Vegans and vegetarians have to be extra vigilant about ingredients that go into their meals, as these diets are not popular with the locals.
Familiarize Yourself with Local Table Manners
If you have the chance to dine with the locals, familiarize yourself with the local table manners. The host (i.e. the person that invited you to the meal) will do most of the ordering and dishes will be shared.
When ready, food will be placed on a rotating tray in the middle of the table. If you want rice with your meal, order it and specify that you want it right away. It is customary for rice to be brought out later in the meal and used as a cheap way to fill up at the end of the meal.
Western Style Breakfast is Difficult to Find
Unless you are staying in a 4-5 star Western hotel, breakfast will most likely consist of congee, pickles, noodles, and other Chinese delicacies. We made our own simple and healthy breakfast 80% of the time, using yogurt (sold in every grocery and convenience store), fruit (purchased from locals on the street), and nuts.
Baozi (steamed dumpling), jiaozi (boiled dumpling), and boiled eggs are the easiest and often only type of breakfast you’ll be able to find on the streets.
Get Adventurous With Tea
As the birthplace of tea, China is a fascinating country to visit for any tea lover. Whether you are obsessed with tea or keep your cuppa rather simple, don’t miss an opportunity to try some unique tea flavours and varieties. Bagged tea is practically unheard of in China, so enjoy the luxury of loose leaf tea.
Tea houses are plentiful in China and can range from small local gathering spots to elaborate gardens where tea tasting is an affair that can cost an arm and a leg.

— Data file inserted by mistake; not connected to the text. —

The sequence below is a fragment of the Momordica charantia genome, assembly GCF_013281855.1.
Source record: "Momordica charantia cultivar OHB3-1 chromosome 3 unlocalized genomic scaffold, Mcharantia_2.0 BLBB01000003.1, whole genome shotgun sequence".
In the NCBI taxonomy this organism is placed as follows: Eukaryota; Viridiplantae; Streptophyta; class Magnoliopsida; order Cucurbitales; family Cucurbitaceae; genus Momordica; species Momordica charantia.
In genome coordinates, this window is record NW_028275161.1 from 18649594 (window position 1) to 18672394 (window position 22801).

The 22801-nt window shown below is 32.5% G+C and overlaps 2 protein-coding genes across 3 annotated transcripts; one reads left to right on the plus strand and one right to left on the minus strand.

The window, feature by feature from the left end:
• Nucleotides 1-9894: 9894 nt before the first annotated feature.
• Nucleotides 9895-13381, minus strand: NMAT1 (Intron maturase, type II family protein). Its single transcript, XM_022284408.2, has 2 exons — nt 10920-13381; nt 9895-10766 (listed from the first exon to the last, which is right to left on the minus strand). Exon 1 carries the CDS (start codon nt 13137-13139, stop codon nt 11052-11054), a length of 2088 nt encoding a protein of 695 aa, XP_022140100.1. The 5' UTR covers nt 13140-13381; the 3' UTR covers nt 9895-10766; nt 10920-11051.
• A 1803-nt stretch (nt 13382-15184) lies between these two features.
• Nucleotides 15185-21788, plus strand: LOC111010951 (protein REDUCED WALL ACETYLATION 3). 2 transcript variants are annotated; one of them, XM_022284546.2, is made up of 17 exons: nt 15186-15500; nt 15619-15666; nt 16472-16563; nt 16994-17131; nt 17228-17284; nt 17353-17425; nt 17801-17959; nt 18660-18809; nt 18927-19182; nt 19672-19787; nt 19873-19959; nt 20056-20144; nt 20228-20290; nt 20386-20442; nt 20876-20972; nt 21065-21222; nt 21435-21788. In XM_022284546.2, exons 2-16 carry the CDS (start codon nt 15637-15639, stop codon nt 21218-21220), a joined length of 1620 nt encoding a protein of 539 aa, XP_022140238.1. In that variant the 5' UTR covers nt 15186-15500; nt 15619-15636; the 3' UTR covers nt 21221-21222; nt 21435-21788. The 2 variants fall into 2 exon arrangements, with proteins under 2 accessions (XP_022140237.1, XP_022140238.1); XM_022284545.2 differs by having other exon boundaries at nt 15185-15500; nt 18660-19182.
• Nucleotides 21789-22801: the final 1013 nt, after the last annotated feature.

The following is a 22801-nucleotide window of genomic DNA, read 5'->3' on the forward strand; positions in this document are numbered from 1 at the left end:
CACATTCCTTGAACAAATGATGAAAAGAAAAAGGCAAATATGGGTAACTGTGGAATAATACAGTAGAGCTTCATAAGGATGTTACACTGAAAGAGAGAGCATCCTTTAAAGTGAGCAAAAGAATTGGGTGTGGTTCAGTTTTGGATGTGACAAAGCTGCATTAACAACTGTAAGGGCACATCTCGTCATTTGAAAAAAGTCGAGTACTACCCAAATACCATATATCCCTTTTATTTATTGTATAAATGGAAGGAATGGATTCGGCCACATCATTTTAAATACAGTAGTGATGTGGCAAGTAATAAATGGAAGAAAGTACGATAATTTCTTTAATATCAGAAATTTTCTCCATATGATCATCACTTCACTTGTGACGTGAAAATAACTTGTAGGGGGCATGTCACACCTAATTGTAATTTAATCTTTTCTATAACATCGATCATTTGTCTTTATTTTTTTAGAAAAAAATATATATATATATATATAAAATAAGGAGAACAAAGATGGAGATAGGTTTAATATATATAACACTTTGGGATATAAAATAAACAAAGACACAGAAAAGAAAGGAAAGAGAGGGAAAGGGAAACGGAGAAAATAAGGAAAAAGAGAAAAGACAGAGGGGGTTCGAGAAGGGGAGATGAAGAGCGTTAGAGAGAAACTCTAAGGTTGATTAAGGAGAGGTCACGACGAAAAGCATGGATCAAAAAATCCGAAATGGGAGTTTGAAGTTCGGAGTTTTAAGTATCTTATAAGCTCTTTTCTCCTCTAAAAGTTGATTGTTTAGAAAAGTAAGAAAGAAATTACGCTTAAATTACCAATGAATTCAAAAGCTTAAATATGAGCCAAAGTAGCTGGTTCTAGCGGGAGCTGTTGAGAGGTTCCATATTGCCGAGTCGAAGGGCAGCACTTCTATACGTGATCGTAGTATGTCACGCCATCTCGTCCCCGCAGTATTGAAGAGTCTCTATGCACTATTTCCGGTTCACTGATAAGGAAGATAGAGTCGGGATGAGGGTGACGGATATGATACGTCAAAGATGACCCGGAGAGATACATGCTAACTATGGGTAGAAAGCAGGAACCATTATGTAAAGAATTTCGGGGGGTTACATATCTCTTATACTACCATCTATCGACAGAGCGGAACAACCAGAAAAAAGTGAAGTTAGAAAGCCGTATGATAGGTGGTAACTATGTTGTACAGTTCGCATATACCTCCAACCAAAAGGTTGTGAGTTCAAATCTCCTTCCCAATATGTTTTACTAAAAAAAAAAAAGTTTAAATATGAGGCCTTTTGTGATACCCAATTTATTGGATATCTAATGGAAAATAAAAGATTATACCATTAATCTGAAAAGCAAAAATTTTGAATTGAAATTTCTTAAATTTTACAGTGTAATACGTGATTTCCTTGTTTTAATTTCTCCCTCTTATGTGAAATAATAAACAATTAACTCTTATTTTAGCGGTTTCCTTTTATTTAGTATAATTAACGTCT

Last few travel tips…
Explore Beyond the Major Cities
If traveling independently, take the chance to explore China beyond the major cities. Visit small towns where you can get a better feel for everyday life, get lost in hutongs (small alleyways) and explore each destination beyond the guidebook. Get out in nature and see the beauty of China that lies outside of the big metropolises.
Don’t Worry, You’ll be Safe
Traveling to China can be intimidating but when it comes to safety, it’s one of the safer countries in Asia. Serious crime against foreigners is uncommon, so as long as you exercise a certain degree of caution and common sense, you’ll be fine.
Be Prepared for a Test in Patience
Independent travel in China is hard. Plans go awry, miscommunications happen and things sometimes just don’t work out the way you envision. Over our time in China, we’ve missed trains, had to cancel plans, been scammed, lied to and run into a plethora of transportation and communication challenges.
We found that the longer you spend in China, the easier it gets, but nothing works better than a positive attitude and a whole lot of patience and understanding.
Learn to breathe (meditation really helps!) and to just go with the flow!